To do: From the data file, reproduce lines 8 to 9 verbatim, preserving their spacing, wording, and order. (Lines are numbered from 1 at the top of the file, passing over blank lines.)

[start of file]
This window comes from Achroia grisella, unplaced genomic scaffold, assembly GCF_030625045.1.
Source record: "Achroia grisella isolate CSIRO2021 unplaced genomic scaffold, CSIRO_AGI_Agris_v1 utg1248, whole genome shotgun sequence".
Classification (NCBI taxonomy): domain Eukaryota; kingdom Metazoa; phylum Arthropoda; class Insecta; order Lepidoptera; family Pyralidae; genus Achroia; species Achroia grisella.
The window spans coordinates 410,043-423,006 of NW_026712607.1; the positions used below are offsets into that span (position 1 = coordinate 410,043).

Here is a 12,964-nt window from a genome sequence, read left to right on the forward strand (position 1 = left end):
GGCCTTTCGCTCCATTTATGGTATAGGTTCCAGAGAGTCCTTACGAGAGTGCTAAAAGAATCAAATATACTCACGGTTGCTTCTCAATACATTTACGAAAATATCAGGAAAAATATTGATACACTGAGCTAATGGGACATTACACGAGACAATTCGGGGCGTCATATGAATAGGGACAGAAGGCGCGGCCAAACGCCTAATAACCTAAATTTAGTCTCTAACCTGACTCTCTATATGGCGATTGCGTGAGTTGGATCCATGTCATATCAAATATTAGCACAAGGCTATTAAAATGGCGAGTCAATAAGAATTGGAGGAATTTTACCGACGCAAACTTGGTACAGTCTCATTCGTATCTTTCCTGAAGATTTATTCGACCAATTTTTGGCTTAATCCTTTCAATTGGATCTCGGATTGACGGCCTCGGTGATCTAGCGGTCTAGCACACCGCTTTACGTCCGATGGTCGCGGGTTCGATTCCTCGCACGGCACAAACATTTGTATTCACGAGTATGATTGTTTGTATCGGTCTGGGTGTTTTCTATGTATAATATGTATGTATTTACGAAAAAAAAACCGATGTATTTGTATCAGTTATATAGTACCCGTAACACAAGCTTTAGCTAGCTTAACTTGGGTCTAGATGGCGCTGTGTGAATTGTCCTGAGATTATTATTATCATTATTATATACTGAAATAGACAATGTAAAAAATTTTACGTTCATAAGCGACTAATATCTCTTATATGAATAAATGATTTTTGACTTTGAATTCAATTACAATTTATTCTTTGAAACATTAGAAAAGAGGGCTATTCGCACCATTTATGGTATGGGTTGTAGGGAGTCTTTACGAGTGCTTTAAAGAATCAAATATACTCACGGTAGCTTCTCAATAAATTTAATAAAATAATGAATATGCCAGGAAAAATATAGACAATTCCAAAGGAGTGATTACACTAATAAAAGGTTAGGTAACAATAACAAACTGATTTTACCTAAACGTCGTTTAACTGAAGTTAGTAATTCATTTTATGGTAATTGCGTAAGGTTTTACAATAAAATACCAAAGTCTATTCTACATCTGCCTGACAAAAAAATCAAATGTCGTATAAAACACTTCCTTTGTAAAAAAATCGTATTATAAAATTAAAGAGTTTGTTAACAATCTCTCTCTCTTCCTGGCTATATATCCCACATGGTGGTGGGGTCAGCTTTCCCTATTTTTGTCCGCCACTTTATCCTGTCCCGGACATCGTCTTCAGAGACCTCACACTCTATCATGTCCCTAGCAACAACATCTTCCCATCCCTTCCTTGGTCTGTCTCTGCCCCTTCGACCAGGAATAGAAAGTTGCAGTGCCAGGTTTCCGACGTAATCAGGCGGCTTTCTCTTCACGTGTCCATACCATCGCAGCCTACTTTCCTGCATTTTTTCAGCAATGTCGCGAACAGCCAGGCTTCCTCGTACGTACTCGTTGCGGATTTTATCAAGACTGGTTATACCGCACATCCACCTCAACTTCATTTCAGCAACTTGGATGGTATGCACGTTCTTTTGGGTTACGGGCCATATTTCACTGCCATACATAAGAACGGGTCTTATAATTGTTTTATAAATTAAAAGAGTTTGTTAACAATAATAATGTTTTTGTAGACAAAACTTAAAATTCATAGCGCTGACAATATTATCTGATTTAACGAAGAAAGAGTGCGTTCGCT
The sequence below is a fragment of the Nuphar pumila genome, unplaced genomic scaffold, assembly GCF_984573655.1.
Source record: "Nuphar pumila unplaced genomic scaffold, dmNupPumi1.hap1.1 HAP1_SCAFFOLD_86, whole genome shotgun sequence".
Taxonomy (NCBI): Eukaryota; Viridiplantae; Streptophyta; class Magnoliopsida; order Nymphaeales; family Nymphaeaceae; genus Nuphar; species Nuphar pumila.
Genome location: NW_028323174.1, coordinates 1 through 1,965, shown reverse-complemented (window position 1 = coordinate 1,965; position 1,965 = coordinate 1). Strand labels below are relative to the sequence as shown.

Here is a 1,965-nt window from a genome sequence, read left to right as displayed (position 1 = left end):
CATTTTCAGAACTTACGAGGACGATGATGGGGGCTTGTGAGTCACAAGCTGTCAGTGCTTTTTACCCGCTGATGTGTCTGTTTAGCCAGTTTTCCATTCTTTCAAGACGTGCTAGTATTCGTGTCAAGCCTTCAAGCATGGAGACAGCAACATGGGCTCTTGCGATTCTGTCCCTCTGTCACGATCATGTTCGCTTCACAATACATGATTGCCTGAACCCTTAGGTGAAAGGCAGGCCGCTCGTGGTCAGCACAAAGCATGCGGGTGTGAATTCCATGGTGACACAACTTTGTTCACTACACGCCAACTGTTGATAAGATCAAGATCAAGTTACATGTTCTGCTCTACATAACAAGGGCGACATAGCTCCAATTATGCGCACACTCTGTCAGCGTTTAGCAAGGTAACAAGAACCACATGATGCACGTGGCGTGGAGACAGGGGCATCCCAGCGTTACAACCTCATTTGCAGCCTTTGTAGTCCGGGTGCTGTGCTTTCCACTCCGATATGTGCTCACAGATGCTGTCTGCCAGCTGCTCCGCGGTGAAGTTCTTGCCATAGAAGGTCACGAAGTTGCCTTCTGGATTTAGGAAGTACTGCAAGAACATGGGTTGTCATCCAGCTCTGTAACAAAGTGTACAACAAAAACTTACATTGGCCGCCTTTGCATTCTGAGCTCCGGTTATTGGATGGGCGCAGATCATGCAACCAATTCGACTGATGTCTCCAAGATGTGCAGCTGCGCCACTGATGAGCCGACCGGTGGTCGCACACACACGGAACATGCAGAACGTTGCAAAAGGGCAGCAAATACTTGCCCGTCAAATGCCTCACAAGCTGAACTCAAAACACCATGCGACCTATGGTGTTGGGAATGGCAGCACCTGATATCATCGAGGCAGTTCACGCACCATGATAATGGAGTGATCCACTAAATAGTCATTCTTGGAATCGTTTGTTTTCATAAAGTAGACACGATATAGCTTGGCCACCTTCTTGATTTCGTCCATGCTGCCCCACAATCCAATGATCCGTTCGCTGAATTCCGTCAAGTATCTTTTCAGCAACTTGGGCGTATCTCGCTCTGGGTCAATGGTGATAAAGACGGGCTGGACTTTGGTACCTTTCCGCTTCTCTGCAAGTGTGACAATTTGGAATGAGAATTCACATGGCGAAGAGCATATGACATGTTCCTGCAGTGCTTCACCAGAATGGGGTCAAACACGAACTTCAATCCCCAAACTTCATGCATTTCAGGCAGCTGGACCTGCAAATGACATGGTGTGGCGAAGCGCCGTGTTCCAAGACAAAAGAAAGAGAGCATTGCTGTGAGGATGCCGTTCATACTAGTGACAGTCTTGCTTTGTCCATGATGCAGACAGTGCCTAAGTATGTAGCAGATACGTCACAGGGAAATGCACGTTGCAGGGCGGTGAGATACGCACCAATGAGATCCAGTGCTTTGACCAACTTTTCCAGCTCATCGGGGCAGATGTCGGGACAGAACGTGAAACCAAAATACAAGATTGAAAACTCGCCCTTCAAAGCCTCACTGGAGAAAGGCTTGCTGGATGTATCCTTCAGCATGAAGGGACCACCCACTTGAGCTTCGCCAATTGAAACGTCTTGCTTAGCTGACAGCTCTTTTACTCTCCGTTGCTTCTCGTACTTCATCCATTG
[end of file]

Source record: "Nuphar pumila unplaced genomic scaffold, dmNupPumi1.hap1.1 HAP1_SCAFFOLD_86, whole genome shotgun sequence".
Taxonomy (NCBI): Eukaryota; Viridiplantae; Streptophyta; class Magnoliopsida; order Nymphaeales; family Nymphaeaceae; genus Nuphar; species Nuphar pumila.